The Reversed Eight of Cups is more about dissatisfaction than disappointment. In fact, you're preferring to stay in a state of dissatisfaction to prevent having to deal with disappointment. You should stop fearing disappointment, because once you can approach it you'll likely start to resolve your issues. You are potentially standing in your own way.

By opening yourself up to disappointment you are opening yourself up to progress and personal growth. You won't be able to walk away from the cups until you feel disappointed enough to travel elsewhere for a better future.

About Me and My Views on Tarot

I like Tarot cards because they're packed with symbols and mythology. I have a master's in creative writing, so things that have a lot of story to them get my attention.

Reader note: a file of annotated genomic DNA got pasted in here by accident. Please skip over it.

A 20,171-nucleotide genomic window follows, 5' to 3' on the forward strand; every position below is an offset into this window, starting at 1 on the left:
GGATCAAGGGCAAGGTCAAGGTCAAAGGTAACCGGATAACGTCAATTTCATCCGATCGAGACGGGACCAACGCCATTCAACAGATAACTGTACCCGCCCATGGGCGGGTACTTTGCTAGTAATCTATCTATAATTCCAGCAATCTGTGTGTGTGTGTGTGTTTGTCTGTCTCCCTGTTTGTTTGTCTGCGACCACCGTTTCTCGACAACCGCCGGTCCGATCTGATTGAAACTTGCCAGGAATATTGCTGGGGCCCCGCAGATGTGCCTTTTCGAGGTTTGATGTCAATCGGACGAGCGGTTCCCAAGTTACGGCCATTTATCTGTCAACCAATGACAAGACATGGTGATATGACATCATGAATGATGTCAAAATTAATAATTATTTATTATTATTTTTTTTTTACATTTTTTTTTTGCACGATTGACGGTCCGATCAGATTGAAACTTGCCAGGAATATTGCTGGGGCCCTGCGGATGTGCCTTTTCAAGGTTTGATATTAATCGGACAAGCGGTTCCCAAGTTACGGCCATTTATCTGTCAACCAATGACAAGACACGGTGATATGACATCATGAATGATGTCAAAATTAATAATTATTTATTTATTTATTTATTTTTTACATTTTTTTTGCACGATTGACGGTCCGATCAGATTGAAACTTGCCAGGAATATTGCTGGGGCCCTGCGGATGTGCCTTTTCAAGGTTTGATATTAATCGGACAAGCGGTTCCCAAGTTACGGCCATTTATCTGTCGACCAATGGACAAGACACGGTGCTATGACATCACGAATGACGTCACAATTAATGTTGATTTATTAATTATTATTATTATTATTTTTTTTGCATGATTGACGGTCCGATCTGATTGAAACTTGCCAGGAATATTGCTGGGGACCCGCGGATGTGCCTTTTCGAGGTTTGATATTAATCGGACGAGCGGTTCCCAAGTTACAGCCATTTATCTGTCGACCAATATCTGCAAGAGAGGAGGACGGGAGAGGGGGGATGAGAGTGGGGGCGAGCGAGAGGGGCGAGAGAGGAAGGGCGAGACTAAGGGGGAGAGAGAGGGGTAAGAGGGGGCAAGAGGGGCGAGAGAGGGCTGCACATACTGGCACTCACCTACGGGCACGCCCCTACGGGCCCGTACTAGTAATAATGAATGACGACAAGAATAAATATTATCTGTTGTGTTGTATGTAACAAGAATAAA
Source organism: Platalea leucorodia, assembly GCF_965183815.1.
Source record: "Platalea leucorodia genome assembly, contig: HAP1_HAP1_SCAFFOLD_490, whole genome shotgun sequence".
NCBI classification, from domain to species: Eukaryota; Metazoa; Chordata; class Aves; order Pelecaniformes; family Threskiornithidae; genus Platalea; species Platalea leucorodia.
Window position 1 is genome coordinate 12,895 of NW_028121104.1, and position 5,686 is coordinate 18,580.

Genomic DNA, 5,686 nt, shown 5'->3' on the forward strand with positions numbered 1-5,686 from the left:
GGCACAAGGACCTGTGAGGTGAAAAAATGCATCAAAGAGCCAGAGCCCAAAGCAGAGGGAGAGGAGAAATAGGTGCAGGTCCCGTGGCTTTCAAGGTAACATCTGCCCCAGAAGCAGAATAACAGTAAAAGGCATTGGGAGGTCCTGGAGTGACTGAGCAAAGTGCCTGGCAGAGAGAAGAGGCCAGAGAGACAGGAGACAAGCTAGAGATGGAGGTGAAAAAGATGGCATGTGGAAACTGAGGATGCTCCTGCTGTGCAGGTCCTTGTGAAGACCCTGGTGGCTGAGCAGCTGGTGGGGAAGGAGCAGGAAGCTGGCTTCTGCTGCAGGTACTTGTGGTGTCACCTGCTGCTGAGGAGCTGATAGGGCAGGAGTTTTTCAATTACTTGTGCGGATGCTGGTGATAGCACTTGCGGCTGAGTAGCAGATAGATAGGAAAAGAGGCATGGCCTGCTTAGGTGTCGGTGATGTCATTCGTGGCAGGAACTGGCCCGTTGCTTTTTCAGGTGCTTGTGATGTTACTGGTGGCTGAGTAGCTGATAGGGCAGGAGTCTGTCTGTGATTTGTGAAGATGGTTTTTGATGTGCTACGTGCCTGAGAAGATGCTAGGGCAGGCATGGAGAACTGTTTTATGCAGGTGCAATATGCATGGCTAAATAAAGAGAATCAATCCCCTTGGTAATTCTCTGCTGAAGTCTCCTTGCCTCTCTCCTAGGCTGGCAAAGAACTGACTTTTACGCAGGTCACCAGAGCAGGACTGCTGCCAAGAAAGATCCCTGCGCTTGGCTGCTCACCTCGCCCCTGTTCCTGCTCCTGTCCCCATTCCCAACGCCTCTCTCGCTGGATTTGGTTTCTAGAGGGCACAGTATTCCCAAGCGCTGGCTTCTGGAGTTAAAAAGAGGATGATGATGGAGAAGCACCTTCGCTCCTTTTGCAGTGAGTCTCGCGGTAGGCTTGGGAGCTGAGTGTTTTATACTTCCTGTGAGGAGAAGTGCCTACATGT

I see Tarot as a linguistic tool to navigate through challenging concepts. I think they're a fascinating window into Medieval and Renaissance era concepts. Tarot is heavily based in European concepts and Christianity.

I write about Tarot cards to break down symbols. I am interested in how each card tells a different story. All 78 cards are based on archetypes. They're about experiences people have. I think these cards are intended to help people talk about difficult things. Studying the cards can be therapeutic.

I don't consider myself a witch. I don't know anything about altars, crystals, and the like. I wouldn't mind studying these things to tell you what they mean from a research perspective. I think anthropology and history are super cool and help us learn about other people's practices and cultures. We should learn about these things to become more empathetic and conscientious.